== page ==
Friday Wrap #59: NTSB goes social, Fortune 500 gets more social, Reddit sparks a PR crisis, and more

Friday Wrap #59

(c) Can Stock Photo
As I was preparing this week’s Wrap, I had to force myself to stop. The week’s collection of stories that may have escaped your attention featured a lot of releases of reports and studies, several PR kerfuffles, a load of stories about great use of social and digital media, and several salient analyses. You can see all the stories I tagged this week at my link blog, LinksFromShel.tumblr.com. In the meantime, here are the ones I found most interesting or useful.

NTSB turns to social media to feed insatiable public appetite for Asiana updates

The crash landing of the Asiana Boeing 777 at San Francisco International… Read More »

Best Buy isn’t buff enough for this kind of transparency

In his book, “The Naked Corporation,” co-author Dan Tapscott argues that organizations that seek to be transparent need to ensure that the access to company information won’t reveal anything unsightly. Or, as he puts it, if you’re gonna be naked, you’d better be buff. (I heard him reiterate this point during his talk at WebCom in Toronto a couple weeks ago.)

Tapscott’s admonition was top-of-mind as I followed links from an article about a Best Buy presentation on transparency to an employee Facebook page that was less than buff.

The article—from SmartBlog on Workforce—reported on a presentation by Gil Dennis, Best Buy’s senior… Read More »

Infiltration is not a monitoring technique

Shel HoltzNot only is monitoring online conversation appropriate when your organization is in the midst of a controversy. It’s irresponsible not to. How else can an organization learn the issues that are important to the public in order to address them?

There are, however, right ways and wrong ways to go about the monitoring. Violating the principles of transparency fits into the “wrong way” category.

Bay Area power utility PG&E has been enbroiled in controversy since its flawed roll-out of smart meters, technologically-advanced meters that transmit data to the company, ending the need to send meter readers walking through neighborhoods to… Read More »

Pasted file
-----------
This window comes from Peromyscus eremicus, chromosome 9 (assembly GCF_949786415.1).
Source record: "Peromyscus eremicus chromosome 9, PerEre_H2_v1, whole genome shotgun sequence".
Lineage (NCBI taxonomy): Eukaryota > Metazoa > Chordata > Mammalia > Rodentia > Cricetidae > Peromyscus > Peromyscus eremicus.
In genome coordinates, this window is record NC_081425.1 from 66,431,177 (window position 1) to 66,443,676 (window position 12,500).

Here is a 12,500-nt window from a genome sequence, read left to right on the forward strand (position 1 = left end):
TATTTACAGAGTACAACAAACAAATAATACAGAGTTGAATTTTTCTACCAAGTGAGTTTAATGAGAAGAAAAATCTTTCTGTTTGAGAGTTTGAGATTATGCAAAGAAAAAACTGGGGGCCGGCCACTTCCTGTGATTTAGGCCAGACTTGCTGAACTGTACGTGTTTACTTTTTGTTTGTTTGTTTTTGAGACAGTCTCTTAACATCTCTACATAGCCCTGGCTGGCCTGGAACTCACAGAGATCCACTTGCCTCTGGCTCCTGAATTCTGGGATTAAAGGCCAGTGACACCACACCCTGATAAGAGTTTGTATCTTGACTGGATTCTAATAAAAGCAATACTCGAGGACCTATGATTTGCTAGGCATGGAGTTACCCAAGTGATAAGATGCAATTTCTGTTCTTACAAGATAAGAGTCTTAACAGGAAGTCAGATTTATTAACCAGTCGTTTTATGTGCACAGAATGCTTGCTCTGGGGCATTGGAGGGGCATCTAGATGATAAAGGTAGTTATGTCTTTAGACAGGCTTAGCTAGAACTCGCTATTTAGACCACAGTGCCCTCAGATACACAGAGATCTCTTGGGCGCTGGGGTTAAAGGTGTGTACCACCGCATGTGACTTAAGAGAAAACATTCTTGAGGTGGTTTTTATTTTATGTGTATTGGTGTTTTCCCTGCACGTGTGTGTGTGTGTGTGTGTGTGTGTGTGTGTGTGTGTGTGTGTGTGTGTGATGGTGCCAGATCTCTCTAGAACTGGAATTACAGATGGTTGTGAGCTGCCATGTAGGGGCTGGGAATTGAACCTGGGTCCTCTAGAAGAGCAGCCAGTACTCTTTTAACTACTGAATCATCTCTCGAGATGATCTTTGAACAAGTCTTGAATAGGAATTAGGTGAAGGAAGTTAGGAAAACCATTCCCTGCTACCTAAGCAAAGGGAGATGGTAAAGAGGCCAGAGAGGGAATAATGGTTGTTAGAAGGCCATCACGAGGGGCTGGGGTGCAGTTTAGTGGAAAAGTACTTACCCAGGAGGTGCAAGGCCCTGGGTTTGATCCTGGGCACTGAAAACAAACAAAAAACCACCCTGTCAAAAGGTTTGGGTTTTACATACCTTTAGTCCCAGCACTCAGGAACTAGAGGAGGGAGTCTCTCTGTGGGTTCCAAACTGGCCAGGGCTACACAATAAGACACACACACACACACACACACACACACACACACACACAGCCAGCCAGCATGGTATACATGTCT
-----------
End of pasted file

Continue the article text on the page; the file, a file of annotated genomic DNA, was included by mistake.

Trust and transparency take center stage as new law rewards employees for whistleblowing

imageFor some time now, I’ve been advancing the idea that hiring a warm body to fill a vacancy is no longer a viable staffing strategy. Organizations need to hire people they feel they can trust, since trust is the foundation of employee engagement. When arguing against blocking employee access to social media, I point out that it sends the same message to everyone in the organization: “We don’t trust any of you as far as we can throw you.” Why would any employee want to give discretionary effort to a company that has such little respect for its staff?

Still, I’m told repeatedly that hiring trustworthy employees is simply unrealistic.

Read More »

IABC 2010 presentation: The gold in your employees’ social graphs

My presentation this morning at the IABC 2010 World Conference expanded on my Stop Blocking theme, articulating the rationale for providing open access to social networks for employees but going a step beyond, identifying the value that can be extracted—ethically, authentically and transparently—from those networks by organizations smart enough to establish supporting models and processes.

What follows is the speaker support, developed in Prezi instead of PowerPoint You can view it full-sized here. Please keep in mind that this is speaker support and is not intended to stand on its own, although I think most of the concepts should be… Read More »

Transparency on the fly

Companies can achieve a lot of transparency through proactive effort. No matter how transparent you think you’re being, though, your customers and other stakeholders can always help you find opportunities to do better.

The mark of a transparent company isn’t getting it right immediately. It’s the degree to which the company is ready to make changes to its operations in the interest of transparency. From the perspective of an outsider, Yelp seems to have gotten that right.

imageNews of changes to Yelp, the popular customer review website, came Monday via the company’s official blog in a message from CEO Jeremy Stoppelman.

At first blush,… Read More »

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